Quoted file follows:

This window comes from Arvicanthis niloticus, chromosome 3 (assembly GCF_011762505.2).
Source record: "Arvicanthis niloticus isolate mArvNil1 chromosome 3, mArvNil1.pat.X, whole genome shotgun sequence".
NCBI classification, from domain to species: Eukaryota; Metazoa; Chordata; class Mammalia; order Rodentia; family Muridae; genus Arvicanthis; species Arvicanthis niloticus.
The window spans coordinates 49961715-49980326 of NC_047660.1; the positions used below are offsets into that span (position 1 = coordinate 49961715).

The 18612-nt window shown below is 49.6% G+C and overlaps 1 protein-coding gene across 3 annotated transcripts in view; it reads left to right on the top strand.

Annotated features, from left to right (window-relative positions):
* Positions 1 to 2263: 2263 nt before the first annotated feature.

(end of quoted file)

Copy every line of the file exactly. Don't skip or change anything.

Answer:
This window comes from Arvicanthis niloticus, chromosome 3 (assembly GCF_011762505.2).
Source record: "Arvicanthis niloticus isolate mArvNil1 chromosome 3, mArvNil1.pat.X, whole genome shotgun sequence".
NCBI classification, from domain to species: Eukaryota; Metazoa; Chordata; class Mammalia; order Rodentia; family Muridae; genus Arvicanthis; species Arvicanthis niloticus.
The window spans coordinates 49961715-49980326 of NC_047660.1; the positions used below are offsets into that span (position 1 = coordinate 49961715).

The 18612-nt window shown below is 49.6% G+C and overlaps 1 protein-coding gene across 3 annotated transcripts in view; it reads left to right on the top strand.

Annotated features, from left to right (window-relative positions):
* Positions 1 to 2263: 2263 nt before the first annotated feature.